3. What recent assessment she has made of the effect of tax avoidance in developing countries involving institutions based in the Crown dependencies and British overseas territories on the economies of those developing countries. 
5. What recent assessment she has made of the effect of low levels of financial transparency in the Crown dependencies and British overseas territories on the economies of developing countries. 
Through our presidency of the G8 in 2013 and through the G20 we have led on assisting developing countries in strengthening their tax regimes, and tackling avoidance and evasion. UK overseas territories have agreed to furnish our tax and law enforcement agencies with company beneficial ownership information.
I thank the Minister for that answer, but the world’s poorest countries are deprived of some $1 trillion every year because of money laundering and tax avoidance. Will he call on the British overseas territories to establish a public register of beneficial ownership ahead of next week’s anti-corruption summit in London?
We are light years ahead of where we were, and indeed of any ambition expressed by previous Administrations. Full automatic exchange of taxpayer account information will be available from September this year, and company beneficial ownership information will be available to our tax authorities by June next year.
I acknowledge the progress made by previous Governments and this one on this issue, but is it not time, in advance of the anti-corruption summit, to require overseas territories and Crown dependencies to provide public registers of beneficial ownership?
We have advanced a huge amount by agreement and leadership, not by having recourse to compulsion. The overseas territories are now well in advance of many of our major trading partners. It is better to proceed by agreement. Much of the information will be available through the initiative for automatic exchange of beneficial ownership registers, to which 33 countries have now signed up.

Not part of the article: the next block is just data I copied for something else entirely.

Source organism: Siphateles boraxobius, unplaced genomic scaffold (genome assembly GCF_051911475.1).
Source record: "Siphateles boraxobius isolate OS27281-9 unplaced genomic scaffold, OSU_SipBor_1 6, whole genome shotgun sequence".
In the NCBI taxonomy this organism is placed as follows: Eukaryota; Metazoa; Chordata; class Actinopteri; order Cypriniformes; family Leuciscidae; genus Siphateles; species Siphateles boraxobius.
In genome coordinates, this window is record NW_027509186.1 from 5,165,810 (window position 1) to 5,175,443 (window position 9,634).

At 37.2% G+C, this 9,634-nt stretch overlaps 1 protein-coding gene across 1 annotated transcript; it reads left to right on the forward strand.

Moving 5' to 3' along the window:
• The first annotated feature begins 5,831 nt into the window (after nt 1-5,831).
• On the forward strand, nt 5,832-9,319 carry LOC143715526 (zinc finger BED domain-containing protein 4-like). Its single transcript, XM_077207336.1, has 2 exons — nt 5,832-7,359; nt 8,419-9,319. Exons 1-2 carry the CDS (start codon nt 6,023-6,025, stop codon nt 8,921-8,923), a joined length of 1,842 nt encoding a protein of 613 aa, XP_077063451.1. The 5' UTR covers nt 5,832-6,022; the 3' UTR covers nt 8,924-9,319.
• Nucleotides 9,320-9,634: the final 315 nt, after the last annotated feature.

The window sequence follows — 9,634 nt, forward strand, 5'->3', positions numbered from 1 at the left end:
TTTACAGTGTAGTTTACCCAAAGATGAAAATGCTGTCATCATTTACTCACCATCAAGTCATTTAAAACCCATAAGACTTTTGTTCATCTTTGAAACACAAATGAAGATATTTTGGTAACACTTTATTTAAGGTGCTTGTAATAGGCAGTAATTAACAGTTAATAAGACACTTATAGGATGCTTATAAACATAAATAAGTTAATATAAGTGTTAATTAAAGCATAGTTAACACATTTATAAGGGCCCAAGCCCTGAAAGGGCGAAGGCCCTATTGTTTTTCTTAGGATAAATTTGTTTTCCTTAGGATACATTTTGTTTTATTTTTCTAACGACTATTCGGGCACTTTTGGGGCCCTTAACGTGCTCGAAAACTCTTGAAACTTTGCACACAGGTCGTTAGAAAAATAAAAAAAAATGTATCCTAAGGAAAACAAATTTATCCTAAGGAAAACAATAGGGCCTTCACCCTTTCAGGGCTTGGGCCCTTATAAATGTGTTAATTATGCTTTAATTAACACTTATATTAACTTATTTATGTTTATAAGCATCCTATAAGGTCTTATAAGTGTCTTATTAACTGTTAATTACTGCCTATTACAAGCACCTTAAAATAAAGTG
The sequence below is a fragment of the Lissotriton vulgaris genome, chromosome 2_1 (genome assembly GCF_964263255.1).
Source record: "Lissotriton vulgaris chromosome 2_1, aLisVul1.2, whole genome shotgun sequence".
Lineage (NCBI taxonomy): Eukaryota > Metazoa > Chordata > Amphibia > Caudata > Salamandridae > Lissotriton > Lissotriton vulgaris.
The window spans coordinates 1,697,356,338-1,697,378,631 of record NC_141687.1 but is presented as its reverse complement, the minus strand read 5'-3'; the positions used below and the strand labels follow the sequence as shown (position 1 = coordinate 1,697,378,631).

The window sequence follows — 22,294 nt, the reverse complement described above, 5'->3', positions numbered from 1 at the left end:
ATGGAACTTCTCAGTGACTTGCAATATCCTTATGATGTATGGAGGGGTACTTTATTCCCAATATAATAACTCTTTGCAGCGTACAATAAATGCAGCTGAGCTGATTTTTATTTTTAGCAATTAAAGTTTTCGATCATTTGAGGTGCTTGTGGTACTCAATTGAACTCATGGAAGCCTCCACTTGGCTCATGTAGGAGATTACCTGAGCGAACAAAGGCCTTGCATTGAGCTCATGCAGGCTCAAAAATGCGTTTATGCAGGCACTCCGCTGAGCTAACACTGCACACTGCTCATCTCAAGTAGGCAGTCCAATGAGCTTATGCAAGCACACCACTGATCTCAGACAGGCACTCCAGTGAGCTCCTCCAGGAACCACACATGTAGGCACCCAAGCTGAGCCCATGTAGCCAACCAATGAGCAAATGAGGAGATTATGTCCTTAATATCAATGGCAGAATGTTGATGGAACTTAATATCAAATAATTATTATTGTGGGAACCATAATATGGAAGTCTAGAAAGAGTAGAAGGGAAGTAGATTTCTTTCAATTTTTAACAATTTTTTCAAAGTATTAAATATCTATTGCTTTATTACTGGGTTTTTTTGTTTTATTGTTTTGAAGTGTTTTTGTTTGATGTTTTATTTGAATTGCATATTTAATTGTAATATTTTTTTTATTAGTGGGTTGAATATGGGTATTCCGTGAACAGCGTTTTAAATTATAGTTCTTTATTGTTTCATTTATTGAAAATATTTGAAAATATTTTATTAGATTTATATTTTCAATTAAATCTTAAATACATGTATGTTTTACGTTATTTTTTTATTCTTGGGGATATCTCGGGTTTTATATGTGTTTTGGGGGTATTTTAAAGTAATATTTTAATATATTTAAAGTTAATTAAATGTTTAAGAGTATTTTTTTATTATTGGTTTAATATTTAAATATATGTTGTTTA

Does my right hon. Friend agree that we need to look very carefully at the purpose of this? Its purpose is not simply to deal with excessive avoidance and evasion schemes—they often mask deeply corrupt and criminal activities. What has been achieved is the ability for our law enforcement agencies to get in there and get that information, without tipping off the criminals we are seeking.
I pay tribute to the National Crime Agency, and the unit within it paid for by DFID, for tracing that international corruption. My right hon. Friend is right. Huge amounts of revenue are being denied to the poorest countries in the world, and we have to do something about that.
The questions asked by the hon. Ladies are entirely legitimate, and the Minister has replied well. The added liquidity that comes as a result of moneys coming in—often from parts of the developing world—to places such as the overseas territories and the Crown dependencies can lead to a range of project finance initiatives that benefit many people in the developing world. It is not as straightforward as suggesting that moneys in tax havens do not have a longer-term benefit, particularly in those parts of the world that the Department holds close to its heart.
My right hon. Friend is right. The common reporting standard is vital, together with the automatic exchange of taxpayer account information. Precisely because of that, we have a pilot running in Ghana to draw developing countries into that arrangement.
The Minister will be aware that tax avoidance in developing countries costs them three times what they get in aid. Why will the Department not put pressure on Government colleagues to insist that offshore centres such as the British Virgin Islands and the Cayman Islands set up registers of beneficial ownership that are open to the public?
We are vastly in advance of the situation left by previous Administrations, and we are advancing by agreement. That information will be available if countries sign up to the initiative for the automatic exchange of beneficial ownership registers, and next month the United Kingdom will be the first country to publish that information.
Another way that the UK can increase transparency and help to lead the world towards more open communication and higher revenues for developing countries is to support strongly the extractive industries transparency initiative. The previous Government signed us up to that, after too many years in which we had stood aside from it. Will the Minister confirm that we will be leading other parts of the British overseas territories, and signing up to the EITI?
Those territories certainly have extractives, and we are pushing that agenda. I regularly meet representatives of the extractives industry to drive forward this initiative.